Hetfield: Some didn't enjoy it as much as, say, the harp player. Others loosened up and I think they understood us. But we like to jam, f**k around, and they don't. Even at rehearsal, they play for an hour and fifteen minutes then bows are down, even in the middle of the song. It's like union break time. We were like, 'But what if it's magical at that point? Something amazing is happening?' Well, it's gone. It's just two different worlds. We made it work the best we could. We had to bend, and so did they. Metallica is legendary for their almighty live shows. I heard that on the first night there were problems hearing the orchestra over the band.

Hetfield: Afterwards, friends came up and said, 'You couldn't even hear the orchestra.' But there were a lot of firsts going on in that place: we were not playing with any amps, we had ear monitors and Lars [Ulrich, the drummer] was playing behind Plexiglas so he wasn't overpowering the orchestra, which was all acoustic. But our soundman, Big Mick, we call him Full Roar for a reason. He turns those faders up and doesn't stop. He didn't know what to do with the orchestra. His main thing was to make us sound good, which he did. The next night, his main goal was to put these other 90 members on stage into the mix. We knew it wouldn't sound perfect, that's why we mixed it and put it out on CD so you can get a full perspective. On DVD, we're going on different levels so you can hear just the symphony or just the band. Would you do this again?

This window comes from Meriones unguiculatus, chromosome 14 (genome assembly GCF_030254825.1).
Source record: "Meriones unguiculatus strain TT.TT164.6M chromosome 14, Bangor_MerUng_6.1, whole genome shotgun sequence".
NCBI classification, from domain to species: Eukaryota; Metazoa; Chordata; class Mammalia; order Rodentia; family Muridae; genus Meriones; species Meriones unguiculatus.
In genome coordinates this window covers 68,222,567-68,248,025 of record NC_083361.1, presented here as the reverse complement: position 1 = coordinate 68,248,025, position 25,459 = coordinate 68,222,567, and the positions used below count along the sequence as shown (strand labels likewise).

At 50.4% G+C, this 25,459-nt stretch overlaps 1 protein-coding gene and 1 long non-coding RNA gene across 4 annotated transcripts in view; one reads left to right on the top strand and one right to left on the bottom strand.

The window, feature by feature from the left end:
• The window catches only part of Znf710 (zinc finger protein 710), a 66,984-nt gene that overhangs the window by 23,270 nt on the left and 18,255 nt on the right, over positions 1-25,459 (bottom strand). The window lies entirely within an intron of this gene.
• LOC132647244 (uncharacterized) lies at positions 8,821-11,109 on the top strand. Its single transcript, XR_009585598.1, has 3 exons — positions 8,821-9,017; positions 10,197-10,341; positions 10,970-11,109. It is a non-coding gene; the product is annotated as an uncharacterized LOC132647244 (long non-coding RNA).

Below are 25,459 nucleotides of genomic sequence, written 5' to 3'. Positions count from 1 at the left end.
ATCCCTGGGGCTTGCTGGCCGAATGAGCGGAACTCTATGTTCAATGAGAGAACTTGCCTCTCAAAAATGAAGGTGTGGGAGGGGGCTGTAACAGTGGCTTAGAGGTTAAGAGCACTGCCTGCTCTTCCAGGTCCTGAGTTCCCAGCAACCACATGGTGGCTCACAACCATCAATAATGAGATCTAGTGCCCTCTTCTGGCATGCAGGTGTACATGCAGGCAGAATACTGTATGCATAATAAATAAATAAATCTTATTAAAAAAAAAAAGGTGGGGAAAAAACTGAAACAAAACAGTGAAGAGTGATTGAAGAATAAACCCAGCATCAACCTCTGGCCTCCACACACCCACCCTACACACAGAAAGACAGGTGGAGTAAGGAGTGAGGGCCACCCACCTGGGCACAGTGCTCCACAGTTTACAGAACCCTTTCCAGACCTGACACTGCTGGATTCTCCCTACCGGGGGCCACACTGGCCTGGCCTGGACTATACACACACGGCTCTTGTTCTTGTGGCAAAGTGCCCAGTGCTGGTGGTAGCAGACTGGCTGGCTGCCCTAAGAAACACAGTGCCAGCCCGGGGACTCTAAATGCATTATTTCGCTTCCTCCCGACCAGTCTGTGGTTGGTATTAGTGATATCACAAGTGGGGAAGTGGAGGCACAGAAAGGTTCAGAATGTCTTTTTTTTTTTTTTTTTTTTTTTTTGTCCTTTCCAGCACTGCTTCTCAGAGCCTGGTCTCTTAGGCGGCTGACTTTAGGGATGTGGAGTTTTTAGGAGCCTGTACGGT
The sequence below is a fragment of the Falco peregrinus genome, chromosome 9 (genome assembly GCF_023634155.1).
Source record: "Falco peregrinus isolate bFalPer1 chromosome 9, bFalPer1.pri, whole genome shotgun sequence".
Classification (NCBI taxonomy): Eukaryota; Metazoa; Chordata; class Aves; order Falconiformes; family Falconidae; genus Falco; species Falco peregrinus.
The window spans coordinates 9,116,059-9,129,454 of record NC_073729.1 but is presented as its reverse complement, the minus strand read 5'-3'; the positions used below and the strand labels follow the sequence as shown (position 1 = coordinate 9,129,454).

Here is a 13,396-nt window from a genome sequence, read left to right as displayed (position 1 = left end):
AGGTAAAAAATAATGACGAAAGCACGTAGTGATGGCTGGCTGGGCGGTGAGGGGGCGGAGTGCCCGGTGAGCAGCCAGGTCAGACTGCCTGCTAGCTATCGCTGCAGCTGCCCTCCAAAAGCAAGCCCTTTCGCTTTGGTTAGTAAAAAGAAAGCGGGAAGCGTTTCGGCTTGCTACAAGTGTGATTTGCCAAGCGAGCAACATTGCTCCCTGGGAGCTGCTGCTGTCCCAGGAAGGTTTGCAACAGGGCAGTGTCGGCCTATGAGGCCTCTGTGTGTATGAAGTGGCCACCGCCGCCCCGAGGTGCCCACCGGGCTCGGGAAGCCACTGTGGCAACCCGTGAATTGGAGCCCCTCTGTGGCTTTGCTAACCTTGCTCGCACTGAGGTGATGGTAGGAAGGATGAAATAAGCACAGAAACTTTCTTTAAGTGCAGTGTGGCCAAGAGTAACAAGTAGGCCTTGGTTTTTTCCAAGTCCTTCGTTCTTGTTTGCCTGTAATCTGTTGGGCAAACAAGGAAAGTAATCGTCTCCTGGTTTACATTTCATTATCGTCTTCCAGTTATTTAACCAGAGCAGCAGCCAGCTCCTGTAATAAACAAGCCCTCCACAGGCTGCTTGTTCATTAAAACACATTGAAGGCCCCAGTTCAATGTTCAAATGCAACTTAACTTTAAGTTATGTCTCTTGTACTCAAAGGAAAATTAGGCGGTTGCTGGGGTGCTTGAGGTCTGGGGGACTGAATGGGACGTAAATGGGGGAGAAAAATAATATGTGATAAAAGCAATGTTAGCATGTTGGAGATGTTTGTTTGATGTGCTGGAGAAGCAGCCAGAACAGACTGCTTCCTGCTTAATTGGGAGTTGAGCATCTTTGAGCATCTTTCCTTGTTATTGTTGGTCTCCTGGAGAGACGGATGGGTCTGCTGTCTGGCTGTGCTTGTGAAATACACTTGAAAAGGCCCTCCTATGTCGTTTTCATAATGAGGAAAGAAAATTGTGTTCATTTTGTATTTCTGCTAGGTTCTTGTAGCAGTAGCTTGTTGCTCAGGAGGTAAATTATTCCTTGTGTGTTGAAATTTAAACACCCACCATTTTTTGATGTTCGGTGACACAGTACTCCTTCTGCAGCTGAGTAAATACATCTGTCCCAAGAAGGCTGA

Hetfield: I wouldn't want to make this a regular touring thing. We are doing two more shows for promotional purposes, one in Berlin and one at Madison Square Garden in New York, so at least we'll spread the disease a little bit, but not overdo it. I want this to remain a special San Francisco thing. But the scores are already written, so you can put it in front of any orchestra. If you did an album the other way around, like Metallica plays classical favorites, could you guys pull it off?

Hetfield: What, like us playing my favorite Bach piece? Not really. But as a joke I did a whole set list of Metallica songs with orchestra innuendoes. There was Mozart Breath instead of 'Motor Breath,' Wolfgang Man instead of 'Of Wolf and Man.' I think there's been enough rock musicians doing stuff like that - Yngwie Malmsteen, Dream Theater. It doesn't really interest me. It's a little too rigid. I know part of the challenge in playing classical music is the tradition, discipline and ability to fully read music. Do you know how to read music?